So, what if you aren’t sure eating the S.S. is actually worth it? What if you’re eating a S.S. for something that isn’t right for you?


Often, I find people who are trying to have their cake (or maybe we should replace that with “S.S.”) and eat it, too.

As in … they don’t like their situation, but all they want to do is complain about it rather than actually change anything:

“I want to be a homeowner, but I don’t want to deal with all of the maintenance.”

“I want to go back to grad school really badly, but I don’t want to take on more debt.”

“I want to switch jobs, but I don’t want to have to deal with explaining myself to everyone along the way.”

And so, caught between two things they don’t want to do, they just keep doing neither while complaining about both.


I only have two requests of you, if you’re contemplating whether your S.S. is worth eating:

Do you realize how few things in your life you’re actually going to want to eat the S.S. for badly enough?

There’s only been one job — the one I have right now — that’s been worth it to me. I’m still looking for the romantic relationship that’s going to be worth it. I personally think having children will be worth it, but I understand why so many people don’t feel that way.

There’s nothing wrong with you if you decide it’s not worth it. That’s normal.

The only thing that would be “wrong” is if you kept doing something you knew wasn’t worth it, for fear of not finding what is worth it.

I’d love to hear what you think about the concept of shit sandwiches, in the comments!

Much Love,

Rachel (& Kristen)


Bonus Book Club! Big Magic by Elizabeth Gilbert (June 2018)

Dear Krachel: How do I say no without people hating me? (August 2019)


Mark Manson’s original blog about shit sandwiches

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  1. Love the inspiration it’s seems that I’ve been doing a lot of SS, however I just know it’s going to pay off.
    Please add me to your VIP list.

    Many Blessings

  2. Love this! I was literally discussing shit sandwiches with a coworker yesterday! I also often think about the downsides to careers that are seemingly glamorous. Right now I’m loving my work schedule and coworkers, which makes the occasionally S.S. a lot easier to chew and swallow 😉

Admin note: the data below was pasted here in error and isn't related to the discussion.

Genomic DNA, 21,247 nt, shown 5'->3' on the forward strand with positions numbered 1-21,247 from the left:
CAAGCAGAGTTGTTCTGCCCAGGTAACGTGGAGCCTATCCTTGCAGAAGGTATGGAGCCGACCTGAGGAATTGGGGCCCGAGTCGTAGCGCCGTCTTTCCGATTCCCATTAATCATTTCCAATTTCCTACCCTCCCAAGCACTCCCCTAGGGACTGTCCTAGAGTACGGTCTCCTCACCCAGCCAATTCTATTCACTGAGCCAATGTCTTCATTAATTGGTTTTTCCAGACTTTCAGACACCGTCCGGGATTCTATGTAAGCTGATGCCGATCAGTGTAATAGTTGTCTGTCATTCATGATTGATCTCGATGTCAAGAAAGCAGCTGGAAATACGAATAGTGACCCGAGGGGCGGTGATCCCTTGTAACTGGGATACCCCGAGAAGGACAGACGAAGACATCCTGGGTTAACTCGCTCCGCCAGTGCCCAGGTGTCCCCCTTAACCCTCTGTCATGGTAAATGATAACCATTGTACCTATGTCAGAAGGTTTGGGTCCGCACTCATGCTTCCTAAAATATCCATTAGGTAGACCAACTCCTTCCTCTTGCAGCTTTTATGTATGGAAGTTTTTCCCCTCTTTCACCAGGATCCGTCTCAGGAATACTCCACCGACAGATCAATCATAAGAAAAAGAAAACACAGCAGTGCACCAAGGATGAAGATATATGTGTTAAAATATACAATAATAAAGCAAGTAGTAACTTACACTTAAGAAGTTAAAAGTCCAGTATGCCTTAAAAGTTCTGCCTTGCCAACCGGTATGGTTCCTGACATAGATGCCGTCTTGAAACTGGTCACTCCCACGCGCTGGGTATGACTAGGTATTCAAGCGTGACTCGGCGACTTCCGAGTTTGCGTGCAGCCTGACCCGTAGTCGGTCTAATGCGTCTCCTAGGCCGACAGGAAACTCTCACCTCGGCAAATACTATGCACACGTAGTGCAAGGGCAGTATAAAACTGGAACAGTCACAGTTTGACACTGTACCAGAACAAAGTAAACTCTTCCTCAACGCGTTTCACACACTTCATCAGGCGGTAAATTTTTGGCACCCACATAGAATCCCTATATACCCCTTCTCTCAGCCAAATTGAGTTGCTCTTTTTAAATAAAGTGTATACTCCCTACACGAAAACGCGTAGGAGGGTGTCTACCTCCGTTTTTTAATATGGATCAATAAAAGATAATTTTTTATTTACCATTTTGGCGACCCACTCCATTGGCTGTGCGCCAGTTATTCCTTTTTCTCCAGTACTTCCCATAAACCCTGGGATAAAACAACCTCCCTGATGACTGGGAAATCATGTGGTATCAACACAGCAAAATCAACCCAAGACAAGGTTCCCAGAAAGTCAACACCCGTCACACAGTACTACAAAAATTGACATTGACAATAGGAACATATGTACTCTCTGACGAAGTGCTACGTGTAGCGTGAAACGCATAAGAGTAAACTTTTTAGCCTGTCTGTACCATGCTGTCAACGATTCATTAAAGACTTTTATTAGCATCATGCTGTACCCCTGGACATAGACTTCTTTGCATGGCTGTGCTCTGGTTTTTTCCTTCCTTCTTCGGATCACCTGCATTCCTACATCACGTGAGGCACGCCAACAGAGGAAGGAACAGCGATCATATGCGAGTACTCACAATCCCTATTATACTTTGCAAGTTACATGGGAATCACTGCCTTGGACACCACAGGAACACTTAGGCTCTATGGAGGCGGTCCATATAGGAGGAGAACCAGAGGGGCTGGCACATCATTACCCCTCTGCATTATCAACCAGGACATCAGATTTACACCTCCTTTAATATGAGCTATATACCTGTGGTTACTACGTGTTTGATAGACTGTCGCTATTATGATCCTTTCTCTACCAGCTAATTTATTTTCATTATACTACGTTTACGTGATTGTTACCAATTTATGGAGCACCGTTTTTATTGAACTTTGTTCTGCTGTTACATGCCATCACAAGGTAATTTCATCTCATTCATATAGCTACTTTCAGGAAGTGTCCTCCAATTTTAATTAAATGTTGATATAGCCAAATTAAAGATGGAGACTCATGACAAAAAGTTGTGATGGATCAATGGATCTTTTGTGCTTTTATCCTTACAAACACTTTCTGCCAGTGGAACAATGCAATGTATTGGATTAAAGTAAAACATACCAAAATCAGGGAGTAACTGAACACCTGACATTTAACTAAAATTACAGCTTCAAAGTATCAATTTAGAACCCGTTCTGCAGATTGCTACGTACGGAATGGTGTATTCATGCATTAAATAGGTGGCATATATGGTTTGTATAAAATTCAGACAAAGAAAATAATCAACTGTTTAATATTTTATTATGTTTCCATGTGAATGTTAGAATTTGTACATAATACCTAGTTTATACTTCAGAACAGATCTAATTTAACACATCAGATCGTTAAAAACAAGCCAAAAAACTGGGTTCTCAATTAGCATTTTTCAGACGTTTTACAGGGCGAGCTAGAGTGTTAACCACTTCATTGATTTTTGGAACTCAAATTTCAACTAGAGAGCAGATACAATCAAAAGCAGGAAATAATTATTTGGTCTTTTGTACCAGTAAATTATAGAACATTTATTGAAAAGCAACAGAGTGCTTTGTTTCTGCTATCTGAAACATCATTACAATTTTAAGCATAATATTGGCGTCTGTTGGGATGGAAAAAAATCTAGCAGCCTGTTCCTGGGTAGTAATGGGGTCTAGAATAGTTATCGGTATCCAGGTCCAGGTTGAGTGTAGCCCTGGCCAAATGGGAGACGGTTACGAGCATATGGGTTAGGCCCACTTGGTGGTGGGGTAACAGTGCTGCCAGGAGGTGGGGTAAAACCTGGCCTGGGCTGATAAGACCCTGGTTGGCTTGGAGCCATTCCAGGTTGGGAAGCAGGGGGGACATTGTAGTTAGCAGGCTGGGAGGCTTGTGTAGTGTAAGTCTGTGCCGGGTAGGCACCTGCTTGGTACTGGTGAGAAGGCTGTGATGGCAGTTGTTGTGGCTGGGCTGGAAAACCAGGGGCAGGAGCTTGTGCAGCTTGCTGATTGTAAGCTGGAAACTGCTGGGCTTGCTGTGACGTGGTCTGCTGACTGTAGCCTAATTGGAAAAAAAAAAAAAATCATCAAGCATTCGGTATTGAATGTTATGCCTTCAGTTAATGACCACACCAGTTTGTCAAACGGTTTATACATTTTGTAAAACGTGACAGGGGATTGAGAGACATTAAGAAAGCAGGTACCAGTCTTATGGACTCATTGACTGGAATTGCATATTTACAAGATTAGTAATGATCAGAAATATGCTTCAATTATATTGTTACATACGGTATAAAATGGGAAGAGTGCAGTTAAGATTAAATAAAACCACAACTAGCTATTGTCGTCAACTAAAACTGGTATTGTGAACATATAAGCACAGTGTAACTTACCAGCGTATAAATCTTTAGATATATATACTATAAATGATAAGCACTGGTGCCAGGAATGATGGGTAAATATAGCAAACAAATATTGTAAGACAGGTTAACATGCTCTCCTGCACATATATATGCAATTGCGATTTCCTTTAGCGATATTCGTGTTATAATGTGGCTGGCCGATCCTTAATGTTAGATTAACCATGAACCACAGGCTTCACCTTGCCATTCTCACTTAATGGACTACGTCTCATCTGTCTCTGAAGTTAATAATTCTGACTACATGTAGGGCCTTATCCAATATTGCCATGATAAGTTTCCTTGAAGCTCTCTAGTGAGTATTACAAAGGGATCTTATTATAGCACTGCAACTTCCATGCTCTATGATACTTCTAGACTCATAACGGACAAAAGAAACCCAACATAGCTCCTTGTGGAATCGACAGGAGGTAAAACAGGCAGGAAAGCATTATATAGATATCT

1. I love the divine timing of you talking about this with someone just yesterday! Yeah, it totally makes the S.S. more edible when you’ve got a schedule you enjoy, and are surrounded by people you like working with!

  3. Great post and perfect length (not too long or too short). Very insightful comments. As I once read, “Everybody wants to go to heaven, but nobody wants to die.”

  4. I have never heard it describe as a “Shit sandwich” XD but I think this is so incredibly true! Every good comes with a bad, and every bad comes with a good. I’m getting much better at learning which S.S. moments I am willing to pursue, and which just aren’t worth it to me (or just aren’t right for me/the life I want). Great post!

    1. You’re so right! Nothing is ever 100% good or bad. And when we don’t expect things to ever be 100% one way or the other, it’s much easier for us to figure out what’s worth it.

  5. Ever since I first heard you guys mention the “s.s.” concept earlier this year, it has really stuck with me. I watched a Liz Gilbert interview where she talked about it, and just loved it. I have some very vivid and funny visualizations forever in my mind now from it.
    I like the perspective it lends, and it really helped reinforce those decisions to quit things over the years, now that I can point to it and identify that I just really didn’t want that s.s. so I walked away (from pursuing a higher degree, from a relationship, etc). And, for that matter, reflecting on the things I do now where I can accept it, like the workouts and extra hours practicing dance, because I know I love it enough that that s.s. is totally worth it!
    I especially appreciate this: “Don’t judge yourself for not wanting to eat the S.S.” – it’s nice to realize that I’m allowed to not want what I don’t want, it’s so easy to forget. I have judged myself, and fear judgment of others, about some of the choices I’ve made, so this is a constant work in progress.

    1. Hey Jen! Personally, I think you’ve gotten really good at evaluating whether the s.s. is worth eating! 😉 I’m glad you’ve been applying this to all aspects of your life … it really helps!